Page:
Originally Posted by nolo
How do you explain the roles of the two skis in a parallel turn? Is one more active and the other more passive, are both passive, are both active, or what? What makes the inside ski become the outside ski and vice versa? Does it happen simultaneously?
This smells like a trap where I dig a hole and jump in it. The two big touchy feely techies are not puting their toes in yet.
I am currently working on this from the perspective of equipment and stance/balance. I believe the ability to have active feet is very closely related to maintenance of stance and to some degree equipment.
If a skier is out of alignment fore/aft or side to side enough that stance and balance are compromised then active feet is impossible. The other thing I am finding is that many people although reasonably balanced are near maxed out on ankle flex or are in oversize boots. Both make active ankles very unlikely.
Here is something interesting. On Friday I played around with skiing on skis of different lengths and skis where the bindings were mounted in a centered balanced position and skis where the bindings were aft a bit.
On longer skis I needed to have much more of an outside ski dominance where the outside ski was used more for balance and activated passively by an active inside ski.
On skis where the bindings were aft I needed much more forward motion of the CM to engage the tips. As a result I tended to shut down my ankles with flex to a much higher degree. Increasing the speed helped to restore some of that motion. The motion tended to come back in more gross movements rather than fine movements but that could be due to the forces involved.
When I was on skis where the bindings were mounted forward, I had much more activity in my ankles at all speeds. Keep in mind, all speeds was less that what you would experience in racing gates for high speed. My intent was to build power not hit a gate at the correct line. Forward mounted bindings also let me pressure the skis more evenly in a lateral sense.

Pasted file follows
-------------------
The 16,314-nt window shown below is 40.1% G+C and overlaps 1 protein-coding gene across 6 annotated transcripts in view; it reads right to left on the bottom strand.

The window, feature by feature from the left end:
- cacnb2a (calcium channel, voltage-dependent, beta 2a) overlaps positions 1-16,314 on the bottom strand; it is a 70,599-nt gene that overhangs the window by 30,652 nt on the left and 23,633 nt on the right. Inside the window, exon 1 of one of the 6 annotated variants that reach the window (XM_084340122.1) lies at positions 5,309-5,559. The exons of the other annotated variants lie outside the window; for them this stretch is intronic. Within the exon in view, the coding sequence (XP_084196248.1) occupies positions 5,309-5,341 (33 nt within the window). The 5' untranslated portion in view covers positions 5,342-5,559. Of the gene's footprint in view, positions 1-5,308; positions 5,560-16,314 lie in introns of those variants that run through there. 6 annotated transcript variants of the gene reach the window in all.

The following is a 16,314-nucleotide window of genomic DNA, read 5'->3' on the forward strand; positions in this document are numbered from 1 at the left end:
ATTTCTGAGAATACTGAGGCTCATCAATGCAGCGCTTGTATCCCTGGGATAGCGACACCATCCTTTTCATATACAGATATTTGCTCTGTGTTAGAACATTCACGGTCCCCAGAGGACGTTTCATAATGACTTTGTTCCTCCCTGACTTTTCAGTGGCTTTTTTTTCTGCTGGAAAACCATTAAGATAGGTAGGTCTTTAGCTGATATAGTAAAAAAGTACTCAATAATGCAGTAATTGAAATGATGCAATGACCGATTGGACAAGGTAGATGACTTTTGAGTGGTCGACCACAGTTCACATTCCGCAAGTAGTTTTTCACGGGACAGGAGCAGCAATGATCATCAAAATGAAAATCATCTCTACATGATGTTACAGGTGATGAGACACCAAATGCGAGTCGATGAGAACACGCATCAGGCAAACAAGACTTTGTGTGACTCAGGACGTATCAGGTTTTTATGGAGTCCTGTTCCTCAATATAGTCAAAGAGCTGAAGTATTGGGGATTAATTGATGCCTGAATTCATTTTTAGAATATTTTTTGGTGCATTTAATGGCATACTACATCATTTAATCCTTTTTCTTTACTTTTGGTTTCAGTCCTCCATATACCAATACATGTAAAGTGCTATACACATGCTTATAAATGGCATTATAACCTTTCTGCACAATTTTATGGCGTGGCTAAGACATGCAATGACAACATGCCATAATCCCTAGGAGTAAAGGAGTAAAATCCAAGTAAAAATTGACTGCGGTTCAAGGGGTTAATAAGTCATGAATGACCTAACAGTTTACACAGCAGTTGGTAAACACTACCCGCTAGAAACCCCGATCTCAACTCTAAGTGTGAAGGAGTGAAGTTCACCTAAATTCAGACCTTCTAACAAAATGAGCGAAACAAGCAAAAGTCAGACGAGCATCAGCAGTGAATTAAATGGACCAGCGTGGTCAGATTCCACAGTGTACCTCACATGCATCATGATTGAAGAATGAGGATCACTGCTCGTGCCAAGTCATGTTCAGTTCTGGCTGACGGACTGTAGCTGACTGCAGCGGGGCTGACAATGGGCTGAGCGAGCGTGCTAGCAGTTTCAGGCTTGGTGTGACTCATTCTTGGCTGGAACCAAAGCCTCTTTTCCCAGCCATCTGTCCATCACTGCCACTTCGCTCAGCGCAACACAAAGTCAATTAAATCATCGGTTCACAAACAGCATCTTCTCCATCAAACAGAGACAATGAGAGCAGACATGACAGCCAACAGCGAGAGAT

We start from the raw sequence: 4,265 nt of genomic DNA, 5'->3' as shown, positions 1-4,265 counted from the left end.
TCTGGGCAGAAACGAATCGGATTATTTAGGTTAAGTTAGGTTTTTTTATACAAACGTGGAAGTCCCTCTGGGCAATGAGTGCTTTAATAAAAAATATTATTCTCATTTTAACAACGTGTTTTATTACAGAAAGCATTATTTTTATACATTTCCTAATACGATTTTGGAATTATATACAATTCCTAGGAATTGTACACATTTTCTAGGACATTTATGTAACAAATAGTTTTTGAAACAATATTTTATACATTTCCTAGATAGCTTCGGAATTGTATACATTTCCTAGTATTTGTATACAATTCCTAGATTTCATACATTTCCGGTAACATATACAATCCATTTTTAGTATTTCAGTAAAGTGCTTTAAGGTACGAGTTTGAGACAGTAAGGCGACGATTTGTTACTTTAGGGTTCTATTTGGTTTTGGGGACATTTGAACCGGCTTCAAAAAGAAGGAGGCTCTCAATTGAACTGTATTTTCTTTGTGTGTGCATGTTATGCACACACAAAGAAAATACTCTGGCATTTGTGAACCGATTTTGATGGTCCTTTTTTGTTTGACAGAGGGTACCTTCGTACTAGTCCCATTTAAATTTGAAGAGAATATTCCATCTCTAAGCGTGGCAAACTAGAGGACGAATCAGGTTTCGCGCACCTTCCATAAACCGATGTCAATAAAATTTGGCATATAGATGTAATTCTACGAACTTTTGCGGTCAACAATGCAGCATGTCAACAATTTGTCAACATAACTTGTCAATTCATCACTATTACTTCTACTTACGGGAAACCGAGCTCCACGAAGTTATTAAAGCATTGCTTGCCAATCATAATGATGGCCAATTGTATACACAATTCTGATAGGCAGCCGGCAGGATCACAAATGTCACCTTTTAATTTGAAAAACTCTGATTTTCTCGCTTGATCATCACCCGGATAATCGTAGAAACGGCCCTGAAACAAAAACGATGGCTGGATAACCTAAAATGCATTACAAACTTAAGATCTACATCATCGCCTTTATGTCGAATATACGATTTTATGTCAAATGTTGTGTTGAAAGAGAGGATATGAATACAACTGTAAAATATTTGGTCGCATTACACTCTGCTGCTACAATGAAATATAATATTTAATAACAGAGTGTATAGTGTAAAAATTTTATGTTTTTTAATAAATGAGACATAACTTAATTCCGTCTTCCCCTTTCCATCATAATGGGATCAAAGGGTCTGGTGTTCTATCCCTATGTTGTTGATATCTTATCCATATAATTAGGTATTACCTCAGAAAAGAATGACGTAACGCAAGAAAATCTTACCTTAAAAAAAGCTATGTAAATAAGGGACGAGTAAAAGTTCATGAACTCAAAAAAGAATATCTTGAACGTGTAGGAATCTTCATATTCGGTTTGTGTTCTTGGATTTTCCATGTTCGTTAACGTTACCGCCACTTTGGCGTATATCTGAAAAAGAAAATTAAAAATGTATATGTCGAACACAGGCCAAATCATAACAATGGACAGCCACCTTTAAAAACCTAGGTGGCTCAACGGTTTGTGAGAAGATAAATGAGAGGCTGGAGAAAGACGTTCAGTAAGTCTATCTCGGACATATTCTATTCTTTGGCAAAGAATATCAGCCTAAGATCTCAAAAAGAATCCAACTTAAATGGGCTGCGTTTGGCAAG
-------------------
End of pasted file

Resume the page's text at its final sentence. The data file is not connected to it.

I also went out and played with movement patterns and activity in one foot or the other and both feet.
I used a wide wedge stance on steeper terrain for my work. The movement patterns I was working with were bring the hips forward, edge the ski then steer. The feedback from this stance and terrain is great as the tracks are easy to see and slight changes in movement patterns produce dramatically different results.
If I dosiflexed the ankles, opened the knees and brought the hips up over the feet I could then activate the ankle laterally and steer both feet actively into the turn to produce ski tracks that were similar for both feet. This told me that both feet were actively steering.
If I let the inside hip drop back even slightly the inside skis track would narrow and the outside track would widen. Not much movement of the inside hip back and down was needed before the inside ski was leaving a noticable edge/carve in the snow. This told me that not keeping the inside hip up and forward has a dramatic effect on shutting down steering on the inside foot and allowing the outside foot to over steer.
With the hip back, a compensating move of moving laterally inside produced a higher edge and less steering on the outside ski but speed increased and I could no longer maintain a wedge at all. In addition this move shut down what little pedalling action I had. Park and ride so to speak.
What all this translates to is that keeping the inside hip up and over the feet has a dramatic effect on how active our feet can be and what foot we can activate.
A second point to is that gravity is better at providing lateral movment than is anatomical movement. You sabatoge your pedalling action, stance and foot activity if you move laterally with your body as opposed to forward. Let gravity and centrifugal force do the lateral part to produce diagonal CM movement and you do the moving forward part.
Back to parallel stance, during the last third of the turns I put back the active inside leg extension (active dorsiflex and opening the knee) and the active outside leg retraction (passive dorsiflex and closing the knee) or a pedaling action that produces a movement of hips forward without lateral movement in relation to the feet). If I pedal with those movement patterns I maintain the hips laterally over both feet and my hips move up over my feet with the inside hip moving into the power position. I feel the power connection right through neutral and both feet are active in that situation. Oh boy do I love that feeling.
If I do everything right I can produce two thin scarvy tracks that are equal on both skis in short radius turns. You can't do that without two active feet steering.